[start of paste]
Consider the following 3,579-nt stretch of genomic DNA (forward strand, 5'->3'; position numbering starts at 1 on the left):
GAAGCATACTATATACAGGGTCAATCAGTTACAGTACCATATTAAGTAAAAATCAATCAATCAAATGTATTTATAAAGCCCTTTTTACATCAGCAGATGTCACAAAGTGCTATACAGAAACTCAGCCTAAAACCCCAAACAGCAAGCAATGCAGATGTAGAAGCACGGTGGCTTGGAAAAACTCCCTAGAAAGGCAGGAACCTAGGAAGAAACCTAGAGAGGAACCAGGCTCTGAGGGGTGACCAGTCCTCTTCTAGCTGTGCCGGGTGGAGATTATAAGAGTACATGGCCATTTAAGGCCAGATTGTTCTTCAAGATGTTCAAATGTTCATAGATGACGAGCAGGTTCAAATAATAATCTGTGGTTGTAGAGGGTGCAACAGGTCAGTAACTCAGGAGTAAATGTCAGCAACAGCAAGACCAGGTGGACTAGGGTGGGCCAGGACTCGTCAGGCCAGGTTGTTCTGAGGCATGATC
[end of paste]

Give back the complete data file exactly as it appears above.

Consider the following 3,579-nt stretch of genomic DNA (forward strand, 5'->3'; position numbering starts at 1 on the left):
GAAGCATACTATATACAGGGTCAATCAGTTACAGTACCATATTAAGTAAAAATCAATCAATCAAATGTATTTATAAAGCCCTTTTTACATCAGCAGATGTCACAAAGTGCTATACAGAAACTCAGCCTAAAACCCCAAACAGCAAGCAATGCAGATGTAGAAGCACGGTGGCTTGGAAAAACTCCCTAGAAAGGCAGGAACCTAGGAAGAAACCTAGAGAGGAACCAGGCTCTGAGGGGTGACCAGTCCTCTTCTAGCTGTGCCGGGTGGAGATTATAAGAGTACATGGCCATTTAAGGCCAGATTGTTCTTCAAGATGTTCAAATGTTCATAGATGACGAGCAGGTTCAAATAATAATCTGTGGTTGTAGAGGGTGCAACAGGTCAGTAACTCAGGAGTAAATGTCAGCAACAGCAAGACCAGGTGGACTAGGGTGGGCCAGGACTCGTCAGGCCAGGTTGTTCTGAGGCATGATC